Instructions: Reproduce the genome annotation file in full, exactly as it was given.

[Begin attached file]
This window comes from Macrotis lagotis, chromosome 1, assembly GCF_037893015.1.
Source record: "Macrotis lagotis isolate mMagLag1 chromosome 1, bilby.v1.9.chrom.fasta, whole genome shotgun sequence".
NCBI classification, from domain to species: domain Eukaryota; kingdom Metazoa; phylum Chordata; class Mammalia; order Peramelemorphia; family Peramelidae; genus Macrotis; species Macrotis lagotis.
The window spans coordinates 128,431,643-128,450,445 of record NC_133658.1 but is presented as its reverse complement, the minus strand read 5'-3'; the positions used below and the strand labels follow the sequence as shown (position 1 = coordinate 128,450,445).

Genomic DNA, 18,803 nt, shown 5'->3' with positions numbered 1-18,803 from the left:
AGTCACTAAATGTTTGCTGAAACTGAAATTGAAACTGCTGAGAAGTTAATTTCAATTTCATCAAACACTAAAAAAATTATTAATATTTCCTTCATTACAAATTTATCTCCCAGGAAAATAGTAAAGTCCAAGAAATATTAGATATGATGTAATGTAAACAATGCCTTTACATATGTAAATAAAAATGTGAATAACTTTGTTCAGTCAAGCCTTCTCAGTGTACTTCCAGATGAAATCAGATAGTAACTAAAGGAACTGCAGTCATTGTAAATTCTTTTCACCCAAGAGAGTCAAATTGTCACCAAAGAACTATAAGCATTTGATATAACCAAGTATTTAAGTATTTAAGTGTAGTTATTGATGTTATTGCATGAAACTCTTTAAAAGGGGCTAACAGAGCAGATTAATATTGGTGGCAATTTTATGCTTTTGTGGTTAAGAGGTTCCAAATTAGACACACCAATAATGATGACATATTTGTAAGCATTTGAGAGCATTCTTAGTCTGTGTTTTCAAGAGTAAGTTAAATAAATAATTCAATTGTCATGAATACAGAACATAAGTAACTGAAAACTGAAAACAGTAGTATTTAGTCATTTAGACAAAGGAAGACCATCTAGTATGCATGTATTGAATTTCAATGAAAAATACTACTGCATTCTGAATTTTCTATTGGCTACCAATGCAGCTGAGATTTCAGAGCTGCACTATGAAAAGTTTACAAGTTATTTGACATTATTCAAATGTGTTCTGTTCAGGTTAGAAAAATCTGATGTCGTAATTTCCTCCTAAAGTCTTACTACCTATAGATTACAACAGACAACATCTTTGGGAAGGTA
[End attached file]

This window comes from Macrotis lagotis, chromosome 1, assembly GCF_037893015.1.
Source record: "Macrotis lagotis isolate mMagLag1 chromosome 1, bilby.v1.9.chrom.fasta, whole genome shotgun sequence".
NCBI classification, from domain to species: domain Eukaryota; kingdom Metazoa; phylum Chordata; class Mammalia; order Peramelemorphia; family Peramelidae; genus Macrotis; species Macrotis lagotis.
The window spans coordinates 128,431,643-128,450,445 of record NC_133658.1 but is presented as its reverse complement, the minus strand read 5'-3'; the positions used below and the strand labels follow the sequence as shown (position 1 = coordinate 128,450,445).

Genomic DNA, 18,803 nt, shown 5'->3' with positions numbered 1-18,803 from the left:
AGTCACTAAATGTTTGCTGAAACTGAAATTGAAACTGCTGAGAAGTTAATTTCAATTTCATCAAACACTAAAAAAATTATTAATATTTCCTTCATTACAAATTTATCTCCCAGGAAAATAGTAAAGTCCAAGAAATATTAGATATGATGTAATGTAAACAATGCCTTTACATATGTAAATAAAAATGTGAATAACTTTGTTCAGTCAAGCCTTCTCAGTGTACTTCCAGATGAAATCAGATAGTAACTAAAGGAACTGCAGTCATTGTAAATTCTTTTCACCCAAGAGAGTCAAATTGTCACCAAAGAACTATAAGCATTTGATATAACCAAGTATTTAAGTATTTAAGTGTAGTTATTGATGTTATTGCATGAAACTCTTTAAAAGGGGCTAACAGAGCAGATTAATATTGGTGGCAATTTTATGCTTTTGTGGTTAAGAGGTTCCAAATTAGACACACCAATAATGATGACATATTTGTAAGCATTTGAGAGCATTCTTAGTCTGTGTTTTCAAGAGTAAGTTAAATAAATAATTCAATTGTCATGAATACAGAACATAAGTAACTGAAAACTGAAAACAGTAGTATTTAGTCATTTAGACAAAGGAAGACCATCTAGTATGCATGTATTGAATTTCAATGAAAAATACTACTGCATTCTGAATTTTCTATTGGCTACCAATGCAGCTGAGATTTCAGAGCTGCACTATGAAAAGTTTACAAGTTATTTGACATTATTCAAATGTGTTCTGTTCAGGTTAGAAAAATCTGATGTCGTAATTTCCTCCTAAAGTCTTACTACCTATAGATTACAACAGACAACATCTTTGGGAAGGTA